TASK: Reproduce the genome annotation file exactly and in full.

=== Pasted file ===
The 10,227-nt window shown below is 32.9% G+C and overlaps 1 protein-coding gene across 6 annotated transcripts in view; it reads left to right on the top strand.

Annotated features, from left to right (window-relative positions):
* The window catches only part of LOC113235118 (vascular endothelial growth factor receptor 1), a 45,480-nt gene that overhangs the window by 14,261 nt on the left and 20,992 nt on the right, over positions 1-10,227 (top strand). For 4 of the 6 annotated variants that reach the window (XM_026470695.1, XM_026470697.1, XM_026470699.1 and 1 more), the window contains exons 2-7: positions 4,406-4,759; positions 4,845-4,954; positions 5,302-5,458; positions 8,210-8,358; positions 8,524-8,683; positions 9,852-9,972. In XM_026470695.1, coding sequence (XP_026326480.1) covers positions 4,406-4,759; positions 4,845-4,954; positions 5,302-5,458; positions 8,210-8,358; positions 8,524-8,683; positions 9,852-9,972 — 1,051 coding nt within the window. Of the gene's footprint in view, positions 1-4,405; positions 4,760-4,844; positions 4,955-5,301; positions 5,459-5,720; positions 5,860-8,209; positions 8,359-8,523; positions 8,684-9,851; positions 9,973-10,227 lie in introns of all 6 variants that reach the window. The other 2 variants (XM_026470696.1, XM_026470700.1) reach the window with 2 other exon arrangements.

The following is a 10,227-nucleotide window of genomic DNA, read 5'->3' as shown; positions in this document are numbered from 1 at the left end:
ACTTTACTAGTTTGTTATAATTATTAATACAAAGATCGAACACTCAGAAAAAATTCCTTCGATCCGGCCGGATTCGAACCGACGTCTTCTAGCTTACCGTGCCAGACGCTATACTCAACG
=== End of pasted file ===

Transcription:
The 10,227-nt window shown below is 32.9% G+C and overlaps 1 protein-coding gene across 6 annotated transcripts in view; it reads left to right on the top strand.

Annotated features, from left to right (window-relative positions):
* The window catches only part of LOC113235118 (vascular endothelial growth factor receptor 1), a 45,480-nt gene that overhangs the window by 14,261 nt on the left and 20,992 nt on the right, over positions 1-10,227 (top strand). For 4 of the 6 annotated variants that reach the window (XM_026470695.1, XM_026470697.1, XM_026470699.1 and 1 more), the window contains exons 2-7: positions 4,406-4,759; positions 4,845-4,954; positions 5,302-5,458; positions 8,210-8,358; positions 8,524-8,683; positions 9,852-9,972. In XM_026470695.1, coding sequence (XP_026326480.1) covers positions 4,406-4,759; positions 4,845-4,954; positions 5,302-5,458; positions 8,210-8,358; positions 8,524-8,683; positions 9,852-9,972 — 1,051 coding nt within the window. Of the gene's footprint in view, positions 1-4,405; positions 4,760-4,844; positions 4,955-5,301; positions 5,459-5,720; positions 5,860-8,209; positions 8,359-8,523; positions 8,684-9,851; positions 9,973-10,227 lie in introns of all 6 variants that reach the window. The other 2 variants (XM_026470696.1, XM_026470700.1) reach the window with 2 other exon arrangements.

The following is a 10,227-nucleotide window of genomic DNA, read 5'->3' as shown; positions in this document are numbered from 1 at the left end:
ACTTTACTAGTTTGTTATAATTATTAATACAAAGATCGAACACTCAGAAAAAATTCCTTCGATCCGGCCGGATTCGAACCGACGTCTTCTAGCTTACCGTGCCAGACGCTATACTCAACG